7. While Rusty’s out, I want to venture forth an opinion on Brad’s question about how the Holy Ghost can witness to one person that Mormonism is true and to another that Presbetyrianism is true. Here is my attempt at an answer. Then we can both wait for Rusty’s reply.

    The Holy Spirit witnesses truth. When a true principle is being taught, the spirit is likely to be there confirming it. Truth can be found in many places. I read a poem from Kahlil Gibran’s “The Prophet” and the words ring true. Buddha’s teachings have truth in them and those reading them may have received a “witness.” You’ve likely heard of the theory of many paths up to the same mountain top. This is used to illustrate that one particular church doesn’t have exclusive rights to the truth.

    I’m sure any member of a particular church believes that his or her church has the most truth, otherwise, they would change churches. I don’t doubt that the Holy Ghost can witness truth in a Lutheran Sunday School class, or Catholic Mass, or Baptist Bible study. All of these are leading you up the mountain. But from the Mormon’s perspective, these paths end before reaching the top. There comes a time when you seek further knowlege and that particular sect cannot satisfy your desire for enlightenment.

    The Holy Spirit will not witness to you something untrue. But your interpretation of the witness might be flawed. For example, sensing that a doctrine found in a Buddhist text rings true, so you conclude that Christianity is unfounded.

    I liked how Rusty described a witness of the Spirit–I think of it as remembering something long forgotten. In pre-Earth-life we knew the truth. Now our mortal bodies have veiled us from the truth. But when we feel a witness from the Holy Spirit, the veil thins and we “remember” the truth.

    Ryan

  8. Ryan, what you’re doing is assuming that truth means all roads lead up to the mountaintop. While there are “truths” found in many non-Biblical writings, they don’t all lead to salvation. 2+2=4. That is certainly true, but it has no bearing on salvation, does it? Water is wet. That is true, but again, no bearing on salvation. So just b/c other writings can be “true”, doesn’t mean they lead to salvation. I would think you would hopefully agree with that.

    Here’s my point. Mormons believe the Spirit has witnessed to them that Mormonism is true. I have prayed to the Spirit to see if Mormonism is true, or if Christianity is true. I have received an answer from the Spirit that Mormonism is not true, but Christianity is. The Spirit has told me that the teachings of Mormonism will not lead to salvation, while the teachings of Christianity will.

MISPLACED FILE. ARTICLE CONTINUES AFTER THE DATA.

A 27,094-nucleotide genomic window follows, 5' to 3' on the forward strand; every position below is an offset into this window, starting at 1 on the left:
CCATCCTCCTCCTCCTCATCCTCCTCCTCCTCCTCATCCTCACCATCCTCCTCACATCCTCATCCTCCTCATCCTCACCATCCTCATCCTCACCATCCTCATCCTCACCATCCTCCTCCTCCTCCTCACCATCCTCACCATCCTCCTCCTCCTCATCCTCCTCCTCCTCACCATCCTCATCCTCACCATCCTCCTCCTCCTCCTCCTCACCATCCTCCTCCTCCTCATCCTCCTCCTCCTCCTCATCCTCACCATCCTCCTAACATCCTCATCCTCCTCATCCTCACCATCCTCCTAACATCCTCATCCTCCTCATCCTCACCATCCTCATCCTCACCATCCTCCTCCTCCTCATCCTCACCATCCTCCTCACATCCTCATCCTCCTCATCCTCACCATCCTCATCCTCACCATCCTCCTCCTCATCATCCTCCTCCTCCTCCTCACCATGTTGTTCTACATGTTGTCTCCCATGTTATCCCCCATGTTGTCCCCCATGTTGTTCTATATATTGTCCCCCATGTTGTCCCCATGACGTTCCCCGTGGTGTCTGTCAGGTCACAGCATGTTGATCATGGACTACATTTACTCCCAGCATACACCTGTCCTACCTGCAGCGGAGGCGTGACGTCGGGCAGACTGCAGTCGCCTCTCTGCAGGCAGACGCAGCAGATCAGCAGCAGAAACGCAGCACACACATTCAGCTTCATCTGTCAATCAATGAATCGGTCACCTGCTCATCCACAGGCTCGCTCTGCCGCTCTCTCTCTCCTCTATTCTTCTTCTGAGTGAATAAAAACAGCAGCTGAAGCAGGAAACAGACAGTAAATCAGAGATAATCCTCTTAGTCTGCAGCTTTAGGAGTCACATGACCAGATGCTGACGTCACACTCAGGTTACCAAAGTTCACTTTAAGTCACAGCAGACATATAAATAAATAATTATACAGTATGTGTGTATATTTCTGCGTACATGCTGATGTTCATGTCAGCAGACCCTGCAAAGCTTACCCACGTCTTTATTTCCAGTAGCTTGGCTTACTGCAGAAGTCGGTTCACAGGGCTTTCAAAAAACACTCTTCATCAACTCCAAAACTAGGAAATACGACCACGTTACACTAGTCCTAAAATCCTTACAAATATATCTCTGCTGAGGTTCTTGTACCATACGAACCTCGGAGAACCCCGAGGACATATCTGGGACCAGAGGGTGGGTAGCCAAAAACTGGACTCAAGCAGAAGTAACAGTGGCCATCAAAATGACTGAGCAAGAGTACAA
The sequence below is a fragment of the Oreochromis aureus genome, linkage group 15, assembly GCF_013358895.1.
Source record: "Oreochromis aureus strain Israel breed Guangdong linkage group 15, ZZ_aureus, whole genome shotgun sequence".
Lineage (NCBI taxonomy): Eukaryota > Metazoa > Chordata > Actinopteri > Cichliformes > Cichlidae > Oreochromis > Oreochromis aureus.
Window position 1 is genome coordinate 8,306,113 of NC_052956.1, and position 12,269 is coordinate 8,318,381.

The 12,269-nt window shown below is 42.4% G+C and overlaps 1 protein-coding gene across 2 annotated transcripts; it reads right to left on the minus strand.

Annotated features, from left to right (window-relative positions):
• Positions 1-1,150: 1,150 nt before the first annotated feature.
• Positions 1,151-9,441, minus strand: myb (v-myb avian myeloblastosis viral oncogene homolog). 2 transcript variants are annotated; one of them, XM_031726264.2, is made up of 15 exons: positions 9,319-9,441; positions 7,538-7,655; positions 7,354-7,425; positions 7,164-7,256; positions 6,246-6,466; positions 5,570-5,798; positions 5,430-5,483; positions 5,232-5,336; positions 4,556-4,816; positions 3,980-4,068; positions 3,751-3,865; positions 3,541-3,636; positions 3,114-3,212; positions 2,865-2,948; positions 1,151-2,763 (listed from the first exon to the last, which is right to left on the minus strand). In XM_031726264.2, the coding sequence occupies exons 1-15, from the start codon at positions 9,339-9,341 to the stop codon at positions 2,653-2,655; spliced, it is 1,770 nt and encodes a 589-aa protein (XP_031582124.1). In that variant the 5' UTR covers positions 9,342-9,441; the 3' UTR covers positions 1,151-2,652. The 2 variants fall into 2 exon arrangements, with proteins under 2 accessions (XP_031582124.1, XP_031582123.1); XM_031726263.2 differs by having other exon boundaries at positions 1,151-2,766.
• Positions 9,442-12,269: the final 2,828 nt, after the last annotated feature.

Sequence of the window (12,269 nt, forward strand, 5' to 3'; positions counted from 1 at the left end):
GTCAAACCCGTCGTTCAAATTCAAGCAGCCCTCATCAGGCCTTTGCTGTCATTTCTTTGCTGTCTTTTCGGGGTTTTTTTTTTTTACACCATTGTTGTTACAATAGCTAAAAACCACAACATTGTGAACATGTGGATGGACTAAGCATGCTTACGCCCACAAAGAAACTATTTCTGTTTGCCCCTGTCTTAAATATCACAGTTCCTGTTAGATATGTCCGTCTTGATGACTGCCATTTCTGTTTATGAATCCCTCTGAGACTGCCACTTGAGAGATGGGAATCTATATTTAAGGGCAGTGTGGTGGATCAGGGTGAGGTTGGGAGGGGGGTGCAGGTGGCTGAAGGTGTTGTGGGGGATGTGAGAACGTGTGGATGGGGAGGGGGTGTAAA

This puts us in a conundrum. Purportedly, the Spirit has witnessed to 2 different people (a Mormon and a Christian), 2 completely different and opposite answers (yes and no, true and not true), about the same question (is Mormonism true?). As such, that really only leaves us with a couple possibilities. Either the Spirit is confused, and isn’t sure what to tell different people, or one of the people REALLY didn’t have a witness from THE true Holy Spirit, but was deceived. I doubt you would agree to the former (as I wouldn’t), so we must be left with the latter. In which case, we’re left with yet another dilemma – if 1 person really didn’t receive a witness from THE true Holy Spirit, how do we know which one? B/c at that point, you are not able to look to the Spirit for confirmation, b/c it is the confirmation of who received a correct witness that you’re trying to ascertain! See the problem it leaves you with…

    Would still be curious to hear your, and Rusty’s, answer to that…

  9. “In pre-Earth-life we knew the truth. Now our mortal bodies have veiled us from the truth. But when we feel a witness from the Holy Spirit, the veil thins and we “remember” the truth.”

    These are exactly the feelings I had as I read the Book of Mormon the first time. It seemed familiar and it rang true. Then I had to pray to find out if it were true before I could decide to be baptized. It took hours, but I received a dramatic, undeniable witness from the Holy Ghost that it was true. From then until now, there is no doubt in my mind and soul.

    Brad, I can’t judge your experience, only mine. We may never agree. I know I will never change my mind. The witness was too strong for that. I just hope that for you it will be someday, too.

    May God bless you!

  10. BTW, Ryan, you blog like a pro!

  11. Margaret,

    Only problem is, you didn’t even begin to answer the question asked. This is typically what happens when I ask the question. It gets talked around, but not answered. Your very post assumes that the witness YOU received is true.

    My questions asks about differing witnesses. That has yet to be addressed, by nearly any Mormon I’ve ever talked to. Brushed off, yes. Addressed with a cogent argument, no.

  12. Brad,

    I doubt that I could come up with an answer that would satisfy you. We have opposite opinions. To me, the answer I received IS true. I am very comfortable where I am in my beliefs. If you feel the same about yours, then we have to agree to disagree. I’m confident that if there is an answer to your question, Rusty can find it. I am constantly amazed at his wisdom.

  13. And Margaret, you illustrate perfectly exactly what I said in my post. I haven’t seen a Mormon who can, or is at least willing, to address it. They will usually talk around it, as Ryan has already done, or just ignore it, as you have done. Case in point.